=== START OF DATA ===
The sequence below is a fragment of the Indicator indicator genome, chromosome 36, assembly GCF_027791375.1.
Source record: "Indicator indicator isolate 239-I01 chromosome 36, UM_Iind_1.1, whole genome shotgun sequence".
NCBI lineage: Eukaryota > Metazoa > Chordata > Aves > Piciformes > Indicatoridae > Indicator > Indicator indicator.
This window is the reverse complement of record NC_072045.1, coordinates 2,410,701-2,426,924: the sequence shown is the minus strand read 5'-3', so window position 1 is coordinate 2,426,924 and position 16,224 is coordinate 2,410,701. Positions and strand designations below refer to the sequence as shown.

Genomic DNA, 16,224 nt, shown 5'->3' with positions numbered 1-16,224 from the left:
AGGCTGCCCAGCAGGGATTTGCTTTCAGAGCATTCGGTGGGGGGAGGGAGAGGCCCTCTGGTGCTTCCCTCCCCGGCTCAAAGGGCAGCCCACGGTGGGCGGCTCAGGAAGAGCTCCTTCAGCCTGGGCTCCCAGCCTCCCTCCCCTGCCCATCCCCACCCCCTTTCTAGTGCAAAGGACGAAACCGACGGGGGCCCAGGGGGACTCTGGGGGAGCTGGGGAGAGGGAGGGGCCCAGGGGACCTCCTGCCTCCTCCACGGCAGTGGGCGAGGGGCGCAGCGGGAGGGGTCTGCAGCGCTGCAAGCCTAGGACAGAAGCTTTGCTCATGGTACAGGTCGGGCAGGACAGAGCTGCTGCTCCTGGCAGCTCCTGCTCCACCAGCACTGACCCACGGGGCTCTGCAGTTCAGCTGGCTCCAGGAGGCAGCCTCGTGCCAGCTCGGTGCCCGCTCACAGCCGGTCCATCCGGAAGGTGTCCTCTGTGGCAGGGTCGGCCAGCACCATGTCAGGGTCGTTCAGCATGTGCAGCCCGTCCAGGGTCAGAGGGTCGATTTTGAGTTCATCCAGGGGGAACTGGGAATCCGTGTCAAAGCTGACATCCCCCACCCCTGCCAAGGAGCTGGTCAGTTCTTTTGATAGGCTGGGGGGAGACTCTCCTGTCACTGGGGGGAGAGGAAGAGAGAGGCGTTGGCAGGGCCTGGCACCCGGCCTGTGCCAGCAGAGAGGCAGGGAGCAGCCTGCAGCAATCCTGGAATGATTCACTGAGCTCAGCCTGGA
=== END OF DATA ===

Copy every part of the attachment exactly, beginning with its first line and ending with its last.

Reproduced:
The sequence below is a fragment of the Indicator indicator genome, chromosome 36, assembly GCF_027791375.1.
Source record: "Indicator indicator isolate 239-I01 chromosome 36, UM_Iind_1.1, whole genome shotgun sequence".
NCBI lineage: Eukaryota > Metazoa > Chordata > Aves > Piciformes > Indicatoridae > Indicator > Indicator indicator.
This window is the reverse complement of record NC_072045.1, coordinates 2,410,701-2,426,924: the sequence shown is the minus strand read 5'-3', so window position 1 is coordinate 2,426,924 and position 16,224 is coordinate 2,410,701. Positions and strand designations below refer to the sequence as shown.

Genomic DNA, 16,224 nt, shown 5'->3' with positions numbered 1-16,224 from the left:
AGGCTGCCCAGCAGGGATTTGCTTTCAGAGCATTCGGTGGGGGGAGGGAGAGGCCCTCTGGTGCTTCCCTCCCCGGCTCAAAGGGCAGCCCACGGTGGGCGGCTCAGGAAGAGCTCCTTCAGCCTGGGCTCCCAGCCTCCCTCCCCTGCCCATCCCCACCCCCTTTCTAGTGCAAAGGACGAAACCGACGGGGGCCCAGGGGGACTCTGGGGGAGCTGGGGAGAGGGAGGGGCCCAGGGGACCTCCTGCCTCCTCCACGGCAGTGGGCGAGGGGCGCAGCGGGAGGGGTCTGCAGCGCTGCAAGCCTAGGACAGAAGCTTTGCTCATGGTACAGGTCGGGCAGGACAGAGCTGCTGCTCCTGGCAGCTCCTGCTCCACCAGCACTGACCCACGGGGCTCTGCAGTTCAGCTGGCTCCAGGAGGCAGCCTCGTGCCAGCTCGGTGCCCGCTCACAGCCGGTCCATCCGGAAGGTGTCCTCTGTGGCAGGGTCGGCCAGCACCATGTCAGGGTCGTTCAGCATGTGCAGCCCGTCCAGGGTCAGAGGGTCGATTTTGAGTTCATCCAGGGGGAACTGGGAATCCGTGTCAAAGCTGACATCCCCCACCCCTGCCAAGGAGCTGGTCAGTTCTTTTGATAGGCTGGGGGGAGACTCTCCTGTCACTGGGGGGAGAGGAAGAGAGAGGCGTTGGCAGGGCCTGGCACCCGGCCTGTGCCAGCAGAGAGGCAGGGAGCAGCCTGCAGCAATCCTGGAATGATTCACTGAGCTCAGCCTGGA